That is a great question, but narration can be tedious. Especially because you have to learn a ton of tech and engineering besides just speaking into the mic. It’s important to take lots of small breaks. Especially because it’s not good to be sitting or standing for too long. Because of my disability, I have to narrate sitting down, so it’s important for me to stretch or lay down every once in a while. Also, it can be hard to maintain your enthusiasm because, yes, I have a wicked cool job that I LOVE, but sometimes it’s hard to get into the emotions of the book. But I remind myself that I’m so blessed to do what I do; to have authors and publishers who believe and trust in me to bring their book to life and I don’t take that honor lightly. If I’m struggling or just not feeling it, I’ll step away, play some video games or watch TV or go for a walk and then come back fresh and get back to work!! As long as I hit my deadline, my daily schedule is flexible.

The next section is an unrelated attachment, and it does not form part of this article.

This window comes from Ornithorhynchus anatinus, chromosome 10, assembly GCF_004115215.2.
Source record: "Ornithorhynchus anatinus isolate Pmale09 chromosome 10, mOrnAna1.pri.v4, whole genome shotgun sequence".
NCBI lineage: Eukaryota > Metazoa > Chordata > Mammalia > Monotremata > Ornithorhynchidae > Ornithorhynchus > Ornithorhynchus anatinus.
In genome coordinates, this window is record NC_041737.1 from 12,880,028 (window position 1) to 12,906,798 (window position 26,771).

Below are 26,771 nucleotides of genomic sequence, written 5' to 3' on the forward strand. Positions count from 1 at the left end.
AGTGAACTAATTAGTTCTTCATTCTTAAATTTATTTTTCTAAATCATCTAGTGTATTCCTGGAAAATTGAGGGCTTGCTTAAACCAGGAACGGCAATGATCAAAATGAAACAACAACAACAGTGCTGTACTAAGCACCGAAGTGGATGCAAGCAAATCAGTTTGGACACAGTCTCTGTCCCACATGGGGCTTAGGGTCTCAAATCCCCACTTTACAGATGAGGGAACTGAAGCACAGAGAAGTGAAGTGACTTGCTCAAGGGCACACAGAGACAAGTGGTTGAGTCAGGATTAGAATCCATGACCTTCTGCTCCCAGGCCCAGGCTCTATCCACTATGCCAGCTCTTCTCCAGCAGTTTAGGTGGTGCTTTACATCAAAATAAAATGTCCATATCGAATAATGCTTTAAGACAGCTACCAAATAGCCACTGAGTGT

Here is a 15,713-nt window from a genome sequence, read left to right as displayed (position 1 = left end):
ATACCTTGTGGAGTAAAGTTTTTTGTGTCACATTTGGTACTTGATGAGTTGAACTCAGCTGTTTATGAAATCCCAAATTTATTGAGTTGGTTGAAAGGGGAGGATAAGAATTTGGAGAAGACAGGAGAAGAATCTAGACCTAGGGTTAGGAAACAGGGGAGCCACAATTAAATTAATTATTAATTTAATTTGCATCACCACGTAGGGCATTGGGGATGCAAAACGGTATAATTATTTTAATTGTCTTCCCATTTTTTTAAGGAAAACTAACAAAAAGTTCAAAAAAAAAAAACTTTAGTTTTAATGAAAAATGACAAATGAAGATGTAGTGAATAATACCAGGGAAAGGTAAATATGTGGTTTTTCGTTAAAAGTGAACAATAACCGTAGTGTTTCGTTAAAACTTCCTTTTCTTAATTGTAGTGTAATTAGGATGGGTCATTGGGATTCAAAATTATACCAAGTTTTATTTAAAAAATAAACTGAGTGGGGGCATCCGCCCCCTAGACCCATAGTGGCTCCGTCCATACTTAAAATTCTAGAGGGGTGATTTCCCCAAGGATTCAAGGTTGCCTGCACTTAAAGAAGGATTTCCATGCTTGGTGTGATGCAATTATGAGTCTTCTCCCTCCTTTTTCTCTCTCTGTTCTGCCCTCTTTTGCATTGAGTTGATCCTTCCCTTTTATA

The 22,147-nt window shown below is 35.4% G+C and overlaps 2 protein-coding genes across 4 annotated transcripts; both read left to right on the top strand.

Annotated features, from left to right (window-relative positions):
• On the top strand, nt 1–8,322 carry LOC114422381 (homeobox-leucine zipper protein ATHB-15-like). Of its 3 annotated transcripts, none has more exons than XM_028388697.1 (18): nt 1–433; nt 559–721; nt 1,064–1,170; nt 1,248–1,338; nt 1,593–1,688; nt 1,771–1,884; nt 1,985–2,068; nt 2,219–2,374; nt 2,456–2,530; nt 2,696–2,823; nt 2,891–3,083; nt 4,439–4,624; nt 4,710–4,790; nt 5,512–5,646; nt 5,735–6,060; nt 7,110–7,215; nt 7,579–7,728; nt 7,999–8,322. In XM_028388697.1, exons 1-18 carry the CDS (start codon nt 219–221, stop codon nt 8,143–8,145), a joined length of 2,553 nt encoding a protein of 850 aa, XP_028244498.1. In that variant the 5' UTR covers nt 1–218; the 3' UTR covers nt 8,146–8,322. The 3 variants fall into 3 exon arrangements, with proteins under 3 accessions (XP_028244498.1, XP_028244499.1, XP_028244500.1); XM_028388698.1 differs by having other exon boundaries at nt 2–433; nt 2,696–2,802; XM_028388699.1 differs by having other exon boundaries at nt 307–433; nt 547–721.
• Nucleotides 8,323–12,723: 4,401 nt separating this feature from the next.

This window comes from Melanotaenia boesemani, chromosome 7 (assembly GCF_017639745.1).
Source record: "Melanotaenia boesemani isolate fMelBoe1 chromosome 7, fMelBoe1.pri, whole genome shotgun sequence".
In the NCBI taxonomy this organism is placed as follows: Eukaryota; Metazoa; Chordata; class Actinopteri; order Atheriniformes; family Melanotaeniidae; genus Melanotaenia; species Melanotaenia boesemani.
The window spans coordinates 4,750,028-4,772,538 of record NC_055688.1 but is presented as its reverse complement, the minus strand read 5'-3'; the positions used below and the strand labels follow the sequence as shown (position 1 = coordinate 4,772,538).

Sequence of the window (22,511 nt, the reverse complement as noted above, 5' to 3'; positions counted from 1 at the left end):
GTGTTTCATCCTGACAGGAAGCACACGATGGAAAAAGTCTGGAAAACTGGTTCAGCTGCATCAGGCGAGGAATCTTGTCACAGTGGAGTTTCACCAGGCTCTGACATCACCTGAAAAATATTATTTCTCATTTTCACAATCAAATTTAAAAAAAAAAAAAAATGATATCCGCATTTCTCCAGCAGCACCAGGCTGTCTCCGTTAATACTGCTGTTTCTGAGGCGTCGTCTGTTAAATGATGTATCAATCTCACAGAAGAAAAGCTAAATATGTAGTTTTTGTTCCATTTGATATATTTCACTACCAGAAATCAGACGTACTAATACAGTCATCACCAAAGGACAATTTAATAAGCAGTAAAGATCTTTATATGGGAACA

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What about this title compelled you to audition as narrator?

Well first, I LOVE Michelle Madow’s work. That was a definite first draw for me as I’ve been a fan of hers for a while and have read some of her books already. What I love about the Transcend Time Saga Series is not just some fun characters and the love story, but I was intrigued by the time travel aspect of it and I’m a huge Jane Austen and Regency Era fan so to be able to be a part of that world and bring those scenarios and characters to life was really fun and fulfilling. I also love anything that has a mystical, supernatural or paranormal slant to it and I loved how Michelle merged the normalcy of teenage issues – boys, relationships, school – and beautifully worked in this fun mythos of time travel and reincarnation.

 

 

 

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How closely do you prefer to work with authors?